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Updated: March 26, 2014 14:31 IST

Surreal spaces in concrete reality

SHANTA GOKHALE
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The Bombay Quartet: Four Novellas; Dilip Chitre, translated by Jayant Deshpande, Paperwall, price not stated.
Special Arrangement The Bombay Quartet: Four Novellas; Dilip Chitre, translated by Jayant Deshpande, Paperwall, price not stated.

A compelling vision of life in Bombay, seen through the author’s mytho-poetic vision.

The Bombay Quartet by the late poet Dilip Chitre — exquisitely translated by Jayant Deshpande from the original Chaturang that appeared in Marathi in 1995 — is a set of four novellas arranged in a descending order of length. Except for the third, The Full Moon in Winter, theothering three are fables inhabiting the surreal spaces of inexplicable obsessions, dreams and nightmares, set within Bombay’s concrete reality. In his foreword, the author describes Bombay as “the city where millions crave and fantasise, chase and collapse, taste reality and its tragic ironies mixed with magic revelations.” It is this idea of Bombay that provides the inspiration, the context and the narrative.

The Sapphire, narrated in the first person, is the story of a man’s obsession with the blue gemstone governed by Saturn. He sees in the brilliance and colour of the sapphire, a world of chance that beckons to him. According to Hindu astrology, Saturn can be a benevolent or a malignant force depending on how it is placed vis-à-vis your astrological sign. Despite being acutely aware of the gemstone’s equal potential for good and evil, the narrator finds himself unable to resist the desire to possess it. It is possible that taking risks runs in his blood: “A mysterious family tradition was drawing me into its invisible clutches and towards an incomprehensible fate.” Finally, when he does possess the sapphire he covets, he realises that good fortune can translate into evil when it alienates a man’s family from him. The Sapphire is not just a skilfully narrated fable, but an evocative meditation on the colour blue.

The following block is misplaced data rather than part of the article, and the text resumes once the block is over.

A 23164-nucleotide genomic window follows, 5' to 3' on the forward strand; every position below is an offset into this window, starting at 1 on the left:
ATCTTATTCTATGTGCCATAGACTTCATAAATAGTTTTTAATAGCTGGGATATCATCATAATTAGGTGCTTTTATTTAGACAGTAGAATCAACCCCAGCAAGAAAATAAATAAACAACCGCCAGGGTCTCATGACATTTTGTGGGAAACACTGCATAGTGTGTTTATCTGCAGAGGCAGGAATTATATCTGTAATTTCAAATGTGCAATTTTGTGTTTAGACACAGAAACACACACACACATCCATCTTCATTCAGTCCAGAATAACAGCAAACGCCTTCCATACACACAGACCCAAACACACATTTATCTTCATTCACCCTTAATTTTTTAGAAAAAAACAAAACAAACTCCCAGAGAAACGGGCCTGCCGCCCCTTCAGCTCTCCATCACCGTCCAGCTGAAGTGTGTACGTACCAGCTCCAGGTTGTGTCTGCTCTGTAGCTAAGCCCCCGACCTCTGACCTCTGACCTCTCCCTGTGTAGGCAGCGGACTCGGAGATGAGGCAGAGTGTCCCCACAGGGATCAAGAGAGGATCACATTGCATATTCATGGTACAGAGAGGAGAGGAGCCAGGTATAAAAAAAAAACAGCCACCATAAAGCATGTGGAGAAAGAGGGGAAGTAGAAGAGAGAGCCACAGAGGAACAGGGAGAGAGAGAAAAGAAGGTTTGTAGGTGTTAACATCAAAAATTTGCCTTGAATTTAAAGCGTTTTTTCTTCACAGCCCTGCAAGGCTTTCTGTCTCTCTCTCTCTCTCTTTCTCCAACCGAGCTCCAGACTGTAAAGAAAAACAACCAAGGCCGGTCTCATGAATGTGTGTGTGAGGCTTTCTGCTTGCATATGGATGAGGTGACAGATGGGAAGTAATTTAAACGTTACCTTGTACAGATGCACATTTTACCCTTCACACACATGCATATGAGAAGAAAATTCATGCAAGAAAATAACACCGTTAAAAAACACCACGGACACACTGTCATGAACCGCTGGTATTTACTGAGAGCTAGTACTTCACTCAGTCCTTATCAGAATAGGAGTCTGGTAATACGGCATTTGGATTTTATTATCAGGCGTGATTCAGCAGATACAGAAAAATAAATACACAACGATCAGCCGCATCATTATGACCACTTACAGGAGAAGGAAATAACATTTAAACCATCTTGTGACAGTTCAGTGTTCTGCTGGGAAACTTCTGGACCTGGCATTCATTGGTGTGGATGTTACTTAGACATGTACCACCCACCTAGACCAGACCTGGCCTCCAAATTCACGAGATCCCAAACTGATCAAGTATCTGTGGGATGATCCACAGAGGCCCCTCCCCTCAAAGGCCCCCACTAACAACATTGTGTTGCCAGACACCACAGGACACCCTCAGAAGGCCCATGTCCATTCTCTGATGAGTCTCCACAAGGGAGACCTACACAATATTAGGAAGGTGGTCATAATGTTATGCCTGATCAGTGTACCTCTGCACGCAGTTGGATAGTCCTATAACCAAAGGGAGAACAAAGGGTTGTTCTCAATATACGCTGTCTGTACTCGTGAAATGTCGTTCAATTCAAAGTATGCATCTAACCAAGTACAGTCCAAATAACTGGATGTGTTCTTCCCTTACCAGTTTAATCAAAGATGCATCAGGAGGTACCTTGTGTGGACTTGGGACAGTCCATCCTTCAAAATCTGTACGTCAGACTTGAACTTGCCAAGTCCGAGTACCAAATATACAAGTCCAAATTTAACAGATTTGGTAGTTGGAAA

Rudhiraksha, the second novella, progresses in leaps and loops, disregarding chronology. The protagonist is sometimes Rudhiraksha, the man with red eyes, and sometimes “I”, suggesting a split personality. One part of this man appears to be an alien given to dizzy spells that cause lapses of memory and spatial displacement. At one point he is on the moon looking up at the earth. The other part is an inspector of drains who is obsessed both by sewage and a woman whom he watches from the top of a drainpipe making cold, mechanical love. Each day he hopes to see her body transform into a passionate expression of sexual pleasure, but it never does. Underlying Rudhiraksha is the idea of inclusiveness, of the inseparability of mind from body, culture from animality, the ultimate symbol of which is drain water into which is dissolved “every substance, every principle in the daily flow of human life.” Engaging as this philosophical idea is, one wishes the author had not interrupted the flow of the narrative with occasional didactic passages explicating it.

The Full Moon in Winter is a comparatively light-hearted tale told largely through dialogue. Two men and a woman, who have known each other distantly at college, find themselves in an impromptu all-night party where they are joined by another male friend and intruded upon by another woman. The conversation, crisp, witty and full of repartee, gradually builds up the erotic potential of the encounter, till the declining libidos of the five middle-aged people are revived.

Abraham’s Notebook, the last story, uses the familiar formula of an innocent man unwittingly caught in a vicious trap, but goes beyond it by basing it on a supernatural premise. Abraham Benjamin, an old friend of the narrator’s, now dead, has given him a notebook through which he takes possession of the narrator’s mind driving him to near fatal action.

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